Service Google

By: on December 6, 2005

At the recent [Architects Summit](http://www.looselycoupled.com/blog/lc00aa00127.html) there was a brief discussion on the idea of a *Service Google*, i.e. the ability to search for software components that offer a service with a particular behaviour. How might such a Service Google work?

### Google vs the Semantic Web

The [Semantic Web](http://www.semanticweb.org/) folks will tell you that we should define [ontologies](http://www.w3.org/TR/owl-features/) for service descriptions, and add meta data to our services that describes their behaviour in terms of these ontologies. That is *not* how Google works, and it is [the wrong way to go](http://www.shirky.com/writings/ontology_overrated.html), requiring a-priori agreement on how to express service behaviour and not permitting any change in the notion of service behaviour over time.

A Service Google that works like the current Google would not require any up-front specification of service semantics. Instead all notion of meaning is deferred to indexing & search time. There is one important difference though: for the Service Google to be of any use for *automated* service discovery and binding the meaning must be *exact* and *verifiable*.

Note that ontologies do not have anything to offer us here. Firstly, they are not grounded in anything that could be called exact or precise. Secondly, they *impose* meaning on an artefact without providing any mechanism to verify that the artefact does in fact comply with that meaning.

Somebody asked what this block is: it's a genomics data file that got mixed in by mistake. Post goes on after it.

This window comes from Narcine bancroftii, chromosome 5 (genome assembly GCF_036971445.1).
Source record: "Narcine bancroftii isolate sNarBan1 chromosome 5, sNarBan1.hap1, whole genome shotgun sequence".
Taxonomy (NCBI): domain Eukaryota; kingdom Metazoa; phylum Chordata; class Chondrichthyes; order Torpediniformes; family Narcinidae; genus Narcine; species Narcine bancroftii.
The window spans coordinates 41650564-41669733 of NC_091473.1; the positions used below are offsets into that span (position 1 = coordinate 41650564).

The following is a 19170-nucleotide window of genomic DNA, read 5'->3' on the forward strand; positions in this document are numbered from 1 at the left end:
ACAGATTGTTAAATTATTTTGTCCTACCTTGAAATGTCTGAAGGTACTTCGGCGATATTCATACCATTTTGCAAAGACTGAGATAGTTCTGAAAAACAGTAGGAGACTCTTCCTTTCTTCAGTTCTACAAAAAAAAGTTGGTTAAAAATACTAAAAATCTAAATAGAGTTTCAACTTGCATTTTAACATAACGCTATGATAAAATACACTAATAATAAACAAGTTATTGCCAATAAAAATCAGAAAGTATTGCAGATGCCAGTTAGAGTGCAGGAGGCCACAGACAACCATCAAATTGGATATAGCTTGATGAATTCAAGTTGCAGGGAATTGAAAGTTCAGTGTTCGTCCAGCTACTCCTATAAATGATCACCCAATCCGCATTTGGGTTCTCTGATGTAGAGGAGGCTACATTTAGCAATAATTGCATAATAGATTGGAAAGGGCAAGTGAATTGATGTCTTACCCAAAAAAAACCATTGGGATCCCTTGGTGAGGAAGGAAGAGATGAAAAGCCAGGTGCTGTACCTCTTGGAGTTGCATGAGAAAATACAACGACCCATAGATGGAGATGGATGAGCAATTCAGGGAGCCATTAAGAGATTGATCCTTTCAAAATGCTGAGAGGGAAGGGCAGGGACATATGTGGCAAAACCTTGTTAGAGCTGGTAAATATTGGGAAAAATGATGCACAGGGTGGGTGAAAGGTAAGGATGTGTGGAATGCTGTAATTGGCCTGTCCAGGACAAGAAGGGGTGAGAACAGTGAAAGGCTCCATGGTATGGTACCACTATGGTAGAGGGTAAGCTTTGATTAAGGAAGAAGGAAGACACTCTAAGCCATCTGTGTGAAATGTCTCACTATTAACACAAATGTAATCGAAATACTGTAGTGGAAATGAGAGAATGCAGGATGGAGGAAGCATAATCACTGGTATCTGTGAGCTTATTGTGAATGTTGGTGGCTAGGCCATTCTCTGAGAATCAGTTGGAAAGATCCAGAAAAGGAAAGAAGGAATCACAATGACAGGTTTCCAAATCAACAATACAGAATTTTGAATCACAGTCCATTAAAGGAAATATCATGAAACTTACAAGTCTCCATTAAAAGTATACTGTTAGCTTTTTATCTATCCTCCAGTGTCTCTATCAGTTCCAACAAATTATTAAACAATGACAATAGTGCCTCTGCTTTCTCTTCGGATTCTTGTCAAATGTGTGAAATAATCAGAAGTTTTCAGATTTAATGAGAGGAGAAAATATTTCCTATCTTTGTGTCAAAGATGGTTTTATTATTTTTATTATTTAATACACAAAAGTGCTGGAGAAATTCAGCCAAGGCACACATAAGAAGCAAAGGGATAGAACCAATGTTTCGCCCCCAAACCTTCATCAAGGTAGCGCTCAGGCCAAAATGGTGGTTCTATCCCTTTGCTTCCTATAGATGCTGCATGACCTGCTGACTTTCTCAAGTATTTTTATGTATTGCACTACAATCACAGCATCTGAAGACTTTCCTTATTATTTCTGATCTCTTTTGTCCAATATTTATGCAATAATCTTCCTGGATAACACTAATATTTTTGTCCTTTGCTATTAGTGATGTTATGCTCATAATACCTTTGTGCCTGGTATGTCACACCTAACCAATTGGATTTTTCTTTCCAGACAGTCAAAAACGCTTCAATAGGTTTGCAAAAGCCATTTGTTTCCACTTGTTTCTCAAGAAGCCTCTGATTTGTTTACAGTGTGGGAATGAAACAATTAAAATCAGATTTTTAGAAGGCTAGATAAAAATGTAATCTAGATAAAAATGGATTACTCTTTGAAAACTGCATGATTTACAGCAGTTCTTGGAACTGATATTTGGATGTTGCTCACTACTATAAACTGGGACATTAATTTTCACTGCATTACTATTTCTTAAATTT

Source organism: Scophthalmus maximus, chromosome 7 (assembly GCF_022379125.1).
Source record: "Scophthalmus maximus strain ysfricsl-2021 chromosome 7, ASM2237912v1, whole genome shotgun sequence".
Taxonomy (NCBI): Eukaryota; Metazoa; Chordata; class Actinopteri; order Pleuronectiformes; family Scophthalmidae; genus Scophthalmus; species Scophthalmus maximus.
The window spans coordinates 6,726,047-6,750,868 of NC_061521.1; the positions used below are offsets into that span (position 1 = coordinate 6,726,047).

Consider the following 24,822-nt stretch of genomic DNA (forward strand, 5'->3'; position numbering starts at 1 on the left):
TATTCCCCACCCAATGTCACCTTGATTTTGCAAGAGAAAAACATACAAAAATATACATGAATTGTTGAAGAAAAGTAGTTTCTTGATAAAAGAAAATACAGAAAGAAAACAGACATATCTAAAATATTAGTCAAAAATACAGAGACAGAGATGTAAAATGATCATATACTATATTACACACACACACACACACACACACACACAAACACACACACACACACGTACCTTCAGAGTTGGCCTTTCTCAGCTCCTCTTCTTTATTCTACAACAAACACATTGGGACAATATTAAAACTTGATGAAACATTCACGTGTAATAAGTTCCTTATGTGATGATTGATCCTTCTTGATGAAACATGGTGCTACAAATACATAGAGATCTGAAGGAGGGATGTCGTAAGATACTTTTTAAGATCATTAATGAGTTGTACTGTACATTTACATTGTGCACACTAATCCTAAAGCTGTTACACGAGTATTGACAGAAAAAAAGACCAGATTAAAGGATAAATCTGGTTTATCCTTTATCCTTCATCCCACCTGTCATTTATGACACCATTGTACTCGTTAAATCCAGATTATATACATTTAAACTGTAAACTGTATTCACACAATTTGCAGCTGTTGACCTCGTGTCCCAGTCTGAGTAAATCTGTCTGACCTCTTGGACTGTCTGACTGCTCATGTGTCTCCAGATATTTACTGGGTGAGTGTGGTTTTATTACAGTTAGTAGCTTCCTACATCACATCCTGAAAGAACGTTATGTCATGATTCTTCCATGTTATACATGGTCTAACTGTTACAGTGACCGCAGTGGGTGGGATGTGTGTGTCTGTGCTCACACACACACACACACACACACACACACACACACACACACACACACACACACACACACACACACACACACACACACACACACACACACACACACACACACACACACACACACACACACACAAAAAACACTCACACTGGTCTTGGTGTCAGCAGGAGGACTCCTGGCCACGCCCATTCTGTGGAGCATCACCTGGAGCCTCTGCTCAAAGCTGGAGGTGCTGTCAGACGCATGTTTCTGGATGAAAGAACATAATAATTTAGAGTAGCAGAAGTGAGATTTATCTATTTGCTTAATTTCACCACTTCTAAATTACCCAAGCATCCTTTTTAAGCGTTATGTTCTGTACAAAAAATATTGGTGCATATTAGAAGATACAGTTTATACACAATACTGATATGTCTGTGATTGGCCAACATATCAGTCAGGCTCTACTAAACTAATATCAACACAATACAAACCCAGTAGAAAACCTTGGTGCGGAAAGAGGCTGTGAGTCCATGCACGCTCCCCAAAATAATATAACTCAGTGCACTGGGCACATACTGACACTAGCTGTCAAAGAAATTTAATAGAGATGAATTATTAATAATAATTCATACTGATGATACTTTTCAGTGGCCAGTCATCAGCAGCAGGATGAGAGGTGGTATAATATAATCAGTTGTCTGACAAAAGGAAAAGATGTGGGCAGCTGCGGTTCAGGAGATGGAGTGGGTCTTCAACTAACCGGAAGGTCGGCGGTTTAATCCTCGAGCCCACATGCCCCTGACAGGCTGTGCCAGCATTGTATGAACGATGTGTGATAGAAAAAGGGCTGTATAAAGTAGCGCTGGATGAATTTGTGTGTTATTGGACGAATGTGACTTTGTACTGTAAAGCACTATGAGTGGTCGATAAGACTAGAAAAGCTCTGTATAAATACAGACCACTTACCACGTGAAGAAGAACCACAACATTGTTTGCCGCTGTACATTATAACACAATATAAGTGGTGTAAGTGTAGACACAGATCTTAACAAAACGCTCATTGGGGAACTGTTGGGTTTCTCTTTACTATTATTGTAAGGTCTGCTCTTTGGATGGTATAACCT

So, if ontologies aren’t the answer, what is?

### Behavioural Types

Behavioural types are mathematically precise definitions of the behaviour of services, including SLA, performance characteristics, cost, security etc, with proofs that the actual services do indeed exhibit that behaviour. Searching for behaviourally typed services is done by formulating queries as expressions in some suitable logic. Matching is the satisfaction relation and hence exact. Verification is type checking.

Types *express* the meaning of an artefact, rather than imposing it. Following Google’s lead, we ideally would want to avoid any explicit, upfront specification of types. Instead types should be *inferred* by the indexer. Unfortunately, type inference limits the expressiveness of
types and, to a degree, the artefacts (i.e. code) – a minor tweak to a programming language can break type inference.

Thus there is a real challenge here for the research community: devising behavioural type systems that capture interesting properties and are inferable for a large class of practical programs. The beauty of the inference approach is that we can evolve the notion of type, just like Google can evolve its indexing & search algorithms.

### Ranking

Another challenge for a Service Google based on behavioural types is that a large part of the value Google is delivering is *ranking*. A prerequiste of that, in Google’s case, is the inexact nature of its
indexing/search. The satisfaction relation, otoh, is exact. As a result a Service Google would only find exact matches, i.e. services that exactly meet the criteria we have specified. We can, of course,